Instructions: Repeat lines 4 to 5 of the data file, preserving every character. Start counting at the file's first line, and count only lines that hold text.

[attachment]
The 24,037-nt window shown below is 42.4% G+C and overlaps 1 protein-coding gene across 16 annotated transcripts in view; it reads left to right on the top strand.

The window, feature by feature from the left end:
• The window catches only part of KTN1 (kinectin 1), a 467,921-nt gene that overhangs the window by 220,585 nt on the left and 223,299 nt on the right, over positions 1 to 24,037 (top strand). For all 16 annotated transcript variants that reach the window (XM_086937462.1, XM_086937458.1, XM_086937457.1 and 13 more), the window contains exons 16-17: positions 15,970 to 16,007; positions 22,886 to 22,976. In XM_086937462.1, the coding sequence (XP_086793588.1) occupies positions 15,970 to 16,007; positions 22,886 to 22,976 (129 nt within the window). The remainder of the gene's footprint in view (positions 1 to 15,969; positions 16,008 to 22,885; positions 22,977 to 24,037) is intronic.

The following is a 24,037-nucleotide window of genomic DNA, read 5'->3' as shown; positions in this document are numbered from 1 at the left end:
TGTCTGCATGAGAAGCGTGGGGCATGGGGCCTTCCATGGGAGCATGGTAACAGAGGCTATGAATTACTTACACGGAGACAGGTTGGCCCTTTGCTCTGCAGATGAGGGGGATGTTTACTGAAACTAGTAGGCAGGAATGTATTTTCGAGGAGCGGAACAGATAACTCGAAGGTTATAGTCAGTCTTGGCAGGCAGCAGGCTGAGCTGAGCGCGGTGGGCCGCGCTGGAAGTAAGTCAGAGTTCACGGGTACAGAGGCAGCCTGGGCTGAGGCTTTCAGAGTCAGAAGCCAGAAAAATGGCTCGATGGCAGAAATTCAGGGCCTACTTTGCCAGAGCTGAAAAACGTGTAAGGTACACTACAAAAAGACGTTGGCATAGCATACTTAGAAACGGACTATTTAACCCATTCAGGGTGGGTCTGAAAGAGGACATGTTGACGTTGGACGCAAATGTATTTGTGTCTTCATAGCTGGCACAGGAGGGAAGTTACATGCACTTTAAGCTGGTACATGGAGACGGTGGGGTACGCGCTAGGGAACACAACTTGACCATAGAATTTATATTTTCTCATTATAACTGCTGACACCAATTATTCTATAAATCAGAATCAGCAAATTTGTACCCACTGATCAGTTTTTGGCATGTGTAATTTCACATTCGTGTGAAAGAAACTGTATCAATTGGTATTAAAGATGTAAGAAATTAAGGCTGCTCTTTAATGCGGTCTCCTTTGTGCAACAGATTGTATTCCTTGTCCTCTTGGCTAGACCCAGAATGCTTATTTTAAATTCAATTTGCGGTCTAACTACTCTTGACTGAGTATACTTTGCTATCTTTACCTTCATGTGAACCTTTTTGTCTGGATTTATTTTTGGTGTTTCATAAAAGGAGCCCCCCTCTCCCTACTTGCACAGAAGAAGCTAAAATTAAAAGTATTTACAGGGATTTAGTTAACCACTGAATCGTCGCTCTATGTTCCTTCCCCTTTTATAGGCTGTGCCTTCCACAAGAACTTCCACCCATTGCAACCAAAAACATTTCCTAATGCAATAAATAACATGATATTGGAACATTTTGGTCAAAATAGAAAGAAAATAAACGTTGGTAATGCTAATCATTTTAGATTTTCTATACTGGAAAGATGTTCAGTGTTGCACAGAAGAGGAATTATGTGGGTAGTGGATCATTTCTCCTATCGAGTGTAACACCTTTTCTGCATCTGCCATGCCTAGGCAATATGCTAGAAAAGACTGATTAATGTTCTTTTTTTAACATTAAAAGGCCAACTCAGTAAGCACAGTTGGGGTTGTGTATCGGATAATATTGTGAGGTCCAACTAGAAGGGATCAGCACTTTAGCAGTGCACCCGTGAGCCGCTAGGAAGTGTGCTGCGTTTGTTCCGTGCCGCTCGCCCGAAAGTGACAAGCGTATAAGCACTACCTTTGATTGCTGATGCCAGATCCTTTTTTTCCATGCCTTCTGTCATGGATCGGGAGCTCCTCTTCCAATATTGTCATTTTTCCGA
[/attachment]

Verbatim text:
The following is a 24,037-nucleotide window of genomic DNA, read 5'->3' as shown; positions in this document are numbered from 1 at the left end:
TGTCTGCATGAGAAGCGTGGGGCATGGGGCCTTCCATGGGAGCATGGTAACAGAGGCTATGAATTACTTACACGGAGACAGGTTGGCCCTTTGCTCTGCAGATGAGGGGGATGTTTACTGAAACTAGTAGGCAGGAATGTATTTTCGAGGAGCGGAACAGATAACTCGAAGGTTATAGTCAGTCTTGGCAGGCAGCAGGCTGAGCTGAGCGCGGTGGGCCGCGCTGGAAGTAAGTCAGAGTTCACGGGTACAGAGGCAGCCTGGGCTGAGGCTTTCAGAGTCAGAAGCCAGAAAAATGGCTCGATGGCAGAAATTCAGGGCCTACTTTGCCAGAGCTGAAAAACGTGTAAGGTACACTACAAAAAGACGTTGGCATAGCATACTTAGAAACGGACTATTTAACCCATTCAGGGTGGGTCTGAAAGAGGACATGTTGACGTTGGACGCAAATGTATTTGTGTCTTCATAGCTGGCACAGGAGGGAAGTTACATGCACTTTAAGCTGGTACATGGAGACGGTGGGGTACGCGCTAGGGAACACAACTTGACCATAGAATTTATATTTTCTCATTATAACTGCTGACACCAATTATTCTATAAATCAGAATCAGCAAATTTGTACCCACTGATCAGTTTTTGGCATGTGTAATTTCACATTCGTGTGAAAGAAACTGTATCAATTGGTATTAAAGATGTAAGAAATTAAGGCTGCTCTTTAATGCGGTCTCCTTTGTGCAACAGATTGTATTCCTTGTCCTCTTGGCTAGACCCAGAATGCTTATTTTAAATTCAATTTGCGGTCTAACTACTCTTGACTGAGTATACTTTGCTATCTTTACCTTCATGTGAACCTTTTTGTCTGGATTTATTTTTGGTGTTTCATAAAAGGAGCCCCCCTCTCCCTACTTGCACAGAAGAAGCTAAAATTAAAAGTATTTACAGGGATTTAGTTAACCACTGAATCGTCGCTCTATGTTCCTTCCCCTTTTATAGGCTGTGCCTTCCACAAGAACTTCCACCCATTGCAACCAAAAACATTTCCTAATGCAATAAATAACATGATATTGGAACATTTTGGTCAAAATAGAAAGAAAATAAACGTTGGTAATGCTAATCATTTTAGATTTTCTATACTGGAAAGATGTTCAGTGTTGCACAGAAGAGGAATTATGTGGGTAGTGGATCATTTCTCCTATCGAGTGTAACACCTTTTCTGCATCTGCCATGCCTAGGCAATATGCTAGAAAAGACTGATTAATGTTCTTTTTTTAACATTAAAAGGCCAACTCAGTAAGCACAGTTGGGGTTGTGTATCGGATAATATTGTGAGGTCCAACTAGAAGGGATCAGCACTTTAGCAGTGCACCCGTGAGCCGCTAGGAAGTGTGCTGCGTTTGTTCCGTGCCGCTCGCCCGAAAGTGACAAGCGTATAAGCACTACCTTTGATTGCTGATGCCAGATCCTTTTTTTCCATGCCTTCTGTCATGGATCGGGAGCTCCTCTTCCAATATTGTCATTTTTCCGA